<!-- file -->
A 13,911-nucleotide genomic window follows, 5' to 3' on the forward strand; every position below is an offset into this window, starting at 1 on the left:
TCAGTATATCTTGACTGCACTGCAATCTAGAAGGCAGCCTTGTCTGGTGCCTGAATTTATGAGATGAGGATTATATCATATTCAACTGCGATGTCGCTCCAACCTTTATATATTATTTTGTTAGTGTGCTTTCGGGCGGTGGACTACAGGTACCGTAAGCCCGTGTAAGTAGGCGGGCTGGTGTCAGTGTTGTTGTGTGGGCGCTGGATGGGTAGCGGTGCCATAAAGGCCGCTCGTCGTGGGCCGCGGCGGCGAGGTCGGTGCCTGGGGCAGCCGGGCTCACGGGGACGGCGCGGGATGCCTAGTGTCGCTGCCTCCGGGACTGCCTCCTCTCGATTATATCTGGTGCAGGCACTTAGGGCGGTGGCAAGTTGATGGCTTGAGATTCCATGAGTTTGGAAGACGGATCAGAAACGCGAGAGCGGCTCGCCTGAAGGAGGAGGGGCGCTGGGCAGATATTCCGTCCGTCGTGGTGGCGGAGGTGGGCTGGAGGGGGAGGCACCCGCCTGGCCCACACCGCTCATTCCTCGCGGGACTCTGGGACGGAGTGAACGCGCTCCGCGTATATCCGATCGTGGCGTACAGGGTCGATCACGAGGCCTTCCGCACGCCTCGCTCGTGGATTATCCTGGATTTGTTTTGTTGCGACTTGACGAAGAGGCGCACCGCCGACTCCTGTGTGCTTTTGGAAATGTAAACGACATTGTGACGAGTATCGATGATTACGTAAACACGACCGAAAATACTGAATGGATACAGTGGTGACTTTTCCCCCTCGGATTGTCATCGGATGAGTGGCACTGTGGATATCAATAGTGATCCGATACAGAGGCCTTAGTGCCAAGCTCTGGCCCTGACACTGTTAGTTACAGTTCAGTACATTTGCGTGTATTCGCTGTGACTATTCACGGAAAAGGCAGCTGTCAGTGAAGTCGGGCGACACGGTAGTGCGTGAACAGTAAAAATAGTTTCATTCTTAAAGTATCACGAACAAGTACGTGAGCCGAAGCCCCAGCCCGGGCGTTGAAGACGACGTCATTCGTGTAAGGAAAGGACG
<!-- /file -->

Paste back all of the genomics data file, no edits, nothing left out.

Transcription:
A 13,911-nucleotide genomic window follows, 5' to 3' on the forward strand; every position below is an offset into this window, starting at 1 on the left:
TCAGTATATCTTGACTGCACTGCAATCTAGAAGGCAGCCTTGTCTGGTGCCTGAATTTATGAGATGAGGATTATATCATATTCAACTGCGATGTCGCTCCAACCTTTATATATTATTTTGTTAGTGTGCTTTCGGGCGGTGGACTACAGGTACCGTAAGCCCGTGTAAGTAGGCGGGCTGGTGTCAGTGTTGTTGTGTGGGCGCTGGATGGGTAGCGGTGCCATAAAGGCCGCTCGTCGTGGGCCGCGGCGGCGAGGTCGGTGCCTGGGGCAGCCGGGCTCACGGGGACGGCGCGGGATGCCTAGTGTCGCTGCCTCCGGGACTGCCTCCTCTCGATTATATCTGGTGCAGGCACTTAGGGCGGTGGCAAGTTGATGGCTTGAGATTCCATGAGTTTGGAAGACGGATCAGAAACGCGAGAGCGGCTCGCCTGAAGGAGGAGGGGCGCTGGGCAGATATTCCGTCCGTCGTGGTGGCGGAGGTGGGCTGGAGGGGGAGGCACCCGCCTGGCCCACACCGCTCATTCCTCGCGGGACTCTGGGACGGAGTGAACGCGCTCCGCGTATATCCGATCGTGGCGTACAGGGTCGATCACGAGGCCTTCCGCACGCCTCGCTCGTGGATTATCCTGGATTTGTTTTGTTGCGACTTGACGAAGAGGCGCACCGCCGACTCCTGTGTGCTTTTGGAAATGTAAACGACATTGTGACGAGTATCGATGATTACGTAAACACGACCGAAAATACTGAATGGATACAGTGGTGACTTTTCCCCCTCGGATTGTCATCGGATGAGTGGCACTGTGGATATCAATAGTGATCCGATACAGAGGCCTTAGTGCCAAGCTCTGGCCCTGACACTGTTAGTTACAGTTCAGTACATTTGCGTGTATTCGCTGTGACTATTCACGGAAAAGGCAGCTGTCAGTGAAGTCGGGCGACACGGTAGTGCGTGAACAGTAAAAATAGTTTCATTCTTAAAGTATCACGAACAAGTACGTGAGCCGAAGCCCCAGCCCGGGCGTTGAAGACGACGTCATTCGTGTAAGGAAAGGACG